British Columbia’s Driftwood Brewery’s Entangled Hopfenweisse Hefeweizen is made with Mosaic hops, which give it its tropical fruit flavours like guava, pineapple and mango.
Alberta’s Last Best Brewing & Distillery has released a brand new beer brewed by women and released on International Women’s Day called Hoppy Hefeweizen that is described as a “smooth drinker with a citrusy bite at the end.”
In Saskatchewan, Paddock Wood Brewing Co. has a Hefeweizen (aptly named Hefeweizen) whose bubble-gum forward flavour is offset by a spicier clove balance that cuts the sweetness.
Manitoba’s Lake of the Woods Brewery’s Vacation Land Hefeweizen doesn’t stray too far off the beaten path but has a unique earthy, floral aroma that translates into a sweeter finish.
In Ontario, craft brewing pioneer Muskoka Brewery has their easy drinking Summer Weiss. It’s brewed seasonally and crafted with “visions of summer in mind” with a fresh banana bread aroma.
Out of Montreal, Québec comes Brasseur R.J.’s Belle Gueule Hefeweizen, a nice classic ode to the original that is smooth and balanced.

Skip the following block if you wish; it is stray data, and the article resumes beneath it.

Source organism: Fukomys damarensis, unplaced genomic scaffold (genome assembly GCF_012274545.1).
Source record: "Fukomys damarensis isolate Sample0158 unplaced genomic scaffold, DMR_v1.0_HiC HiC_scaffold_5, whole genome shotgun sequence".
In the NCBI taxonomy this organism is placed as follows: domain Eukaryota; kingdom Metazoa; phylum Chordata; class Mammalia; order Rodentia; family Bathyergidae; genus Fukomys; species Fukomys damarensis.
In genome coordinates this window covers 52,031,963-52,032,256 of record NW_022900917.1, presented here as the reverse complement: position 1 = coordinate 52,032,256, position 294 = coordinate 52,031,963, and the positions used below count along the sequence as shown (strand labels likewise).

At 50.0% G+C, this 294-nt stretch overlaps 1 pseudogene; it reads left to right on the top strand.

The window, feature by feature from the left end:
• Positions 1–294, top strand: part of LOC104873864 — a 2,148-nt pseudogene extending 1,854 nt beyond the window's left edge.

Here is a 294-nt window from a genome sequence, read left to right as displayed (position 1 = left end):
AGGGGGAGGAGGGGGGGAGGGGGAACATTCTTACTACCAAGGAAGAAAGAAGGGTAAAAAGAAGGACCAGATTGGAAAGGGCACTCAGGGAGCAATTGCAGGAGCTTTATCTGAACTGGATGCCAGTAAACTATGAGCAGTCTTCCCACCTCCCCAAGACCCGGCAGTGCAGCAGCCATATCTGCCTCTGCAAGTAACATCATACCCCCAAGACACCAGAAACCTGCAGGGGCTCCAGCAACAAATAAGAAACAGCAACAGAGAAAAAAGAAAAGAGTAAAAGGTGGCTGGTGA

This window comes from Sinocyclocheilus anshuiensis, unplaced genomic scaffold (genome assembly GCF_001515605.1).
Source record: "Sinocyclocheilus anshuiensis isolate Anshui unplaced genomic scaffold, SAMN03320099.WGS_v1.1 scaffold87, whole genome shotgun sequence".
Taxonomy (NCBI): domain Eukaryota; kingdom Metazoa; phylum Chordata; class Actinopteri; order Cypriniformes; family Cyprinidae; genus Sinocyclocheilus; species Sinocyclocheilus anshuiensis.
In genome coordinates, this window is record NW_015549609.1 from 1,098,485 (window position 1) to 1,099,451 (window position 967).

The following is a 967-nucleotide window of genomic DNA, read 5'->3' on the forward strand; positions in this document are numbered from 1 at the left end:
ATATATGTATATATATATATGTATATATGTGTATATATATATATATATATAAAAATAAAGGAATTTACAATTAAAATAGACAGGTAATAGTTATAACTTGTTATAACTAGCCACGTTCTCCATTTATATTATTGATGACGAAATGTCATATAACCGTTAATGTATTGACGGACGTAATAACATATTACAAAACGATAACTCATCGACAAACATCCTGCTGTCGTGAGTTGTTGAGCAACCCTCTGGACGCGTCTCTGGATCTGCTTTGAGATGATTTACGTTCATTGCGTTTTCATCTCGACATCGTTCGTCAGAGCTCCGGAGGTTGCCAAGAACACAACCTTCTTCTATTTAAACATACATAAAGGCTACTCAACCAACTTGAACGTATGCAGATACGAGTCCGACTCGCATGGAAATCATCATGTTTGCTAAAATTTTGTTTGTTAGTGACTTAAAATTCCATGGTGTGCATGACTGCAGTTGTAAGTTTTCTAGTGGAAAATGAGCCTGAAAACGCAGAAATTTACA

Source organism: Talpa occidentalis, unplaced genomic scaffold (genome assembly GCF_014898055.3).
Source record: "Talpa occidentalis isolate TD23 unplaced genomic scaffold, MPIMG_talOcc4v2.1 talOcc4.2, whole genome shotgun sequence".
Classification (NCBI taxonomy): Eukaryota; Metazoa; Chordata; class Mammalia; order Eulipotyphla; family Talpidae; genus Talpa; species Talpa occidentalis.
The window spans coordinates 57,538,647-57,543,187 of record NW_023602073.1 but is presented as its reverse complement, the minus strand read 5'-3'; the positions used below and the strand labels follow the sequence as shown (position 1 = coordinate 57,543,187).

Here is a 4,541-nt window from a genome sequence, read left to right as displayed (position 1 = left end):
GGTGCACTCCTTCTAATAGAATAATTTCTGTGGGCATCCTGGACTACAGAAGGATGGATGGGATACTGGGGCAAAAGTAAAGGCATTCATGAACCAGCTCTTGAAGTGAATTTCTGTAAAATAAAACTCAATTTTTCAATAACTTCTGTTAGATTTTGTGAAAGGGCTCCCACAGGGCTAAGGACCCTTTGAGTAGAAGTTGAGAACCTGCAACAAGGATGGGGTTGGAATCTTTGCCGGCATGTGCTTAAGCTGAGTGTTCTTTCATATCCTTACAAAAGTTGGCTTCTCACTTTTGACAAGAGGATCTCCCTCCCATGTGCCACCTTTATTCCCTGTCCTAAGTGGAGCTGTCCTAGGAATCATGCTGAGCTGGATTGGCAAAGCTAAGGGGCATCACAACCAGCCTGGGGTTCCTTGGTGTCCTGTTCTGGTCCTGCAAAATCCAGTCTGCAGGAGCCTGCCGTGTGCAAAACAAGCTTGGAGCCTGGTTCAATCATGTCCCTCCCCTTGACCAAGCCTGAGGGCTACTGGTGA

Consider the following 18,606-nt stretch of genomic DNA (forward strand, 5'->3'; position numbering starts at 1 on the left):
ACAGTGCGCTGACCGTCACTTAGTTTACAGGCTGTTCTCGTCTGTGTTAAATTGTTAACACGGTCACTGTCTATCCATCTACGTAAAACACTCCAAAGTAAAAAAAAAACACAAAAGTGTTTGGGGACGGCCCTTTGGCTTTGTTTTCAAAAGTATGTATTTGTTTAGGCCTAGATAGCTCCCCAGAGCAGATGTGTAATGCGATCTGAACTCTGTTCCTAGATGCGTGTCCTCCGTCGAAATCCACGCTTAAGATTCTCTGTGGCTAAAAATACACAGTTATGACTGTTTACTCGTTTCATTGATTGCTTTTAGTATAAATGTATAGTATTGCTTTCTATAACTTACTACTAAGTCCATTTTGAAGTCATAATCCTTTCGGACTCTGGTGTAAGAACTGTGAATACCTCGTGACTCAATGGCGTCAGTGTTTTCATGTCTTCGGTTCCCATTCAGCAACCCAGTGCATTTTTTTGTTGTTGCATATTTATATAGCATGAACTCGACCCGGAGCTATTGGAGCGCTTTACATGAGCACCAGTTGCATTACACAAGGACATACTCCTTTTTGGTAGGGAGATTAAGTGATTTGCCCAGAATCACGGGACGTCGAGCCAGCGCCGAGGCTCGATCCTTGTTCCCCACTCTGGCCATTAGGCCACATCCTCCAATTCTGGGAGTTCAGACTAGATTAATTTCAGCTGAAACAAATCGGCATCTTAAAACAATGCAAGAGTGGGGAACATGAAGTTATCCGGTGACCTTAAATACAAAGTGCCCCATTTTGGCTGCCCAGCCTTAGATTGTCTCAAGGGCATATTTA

On the East Coast, Yellowbelly Brewery in Newfoundland is one of the few breweries to attempt the style with their seasonal delight, Hef.
Nova Scotia’s Breton Brewing Company has one called Stirling Hefeweizen – named after the Scottish Earl who gave the Province its flag – that breaks the 1:1 ratio mould with a 60% wheat to 40% barley brew.
After being disappointed with the lack of East Coast German style wheat beers, New Brunswick’s Acadie-Broue nano- brasserie set out to create their own. With his second attempt, Brewmaster Patrice Godin was able to get the perfect balance of clove and banana notes.
Representing the Territories, Yukon Brewing wins the name-game with their Chilkoot Grizzly Wheat Hefeweizen, whose recipe stays true to the German original.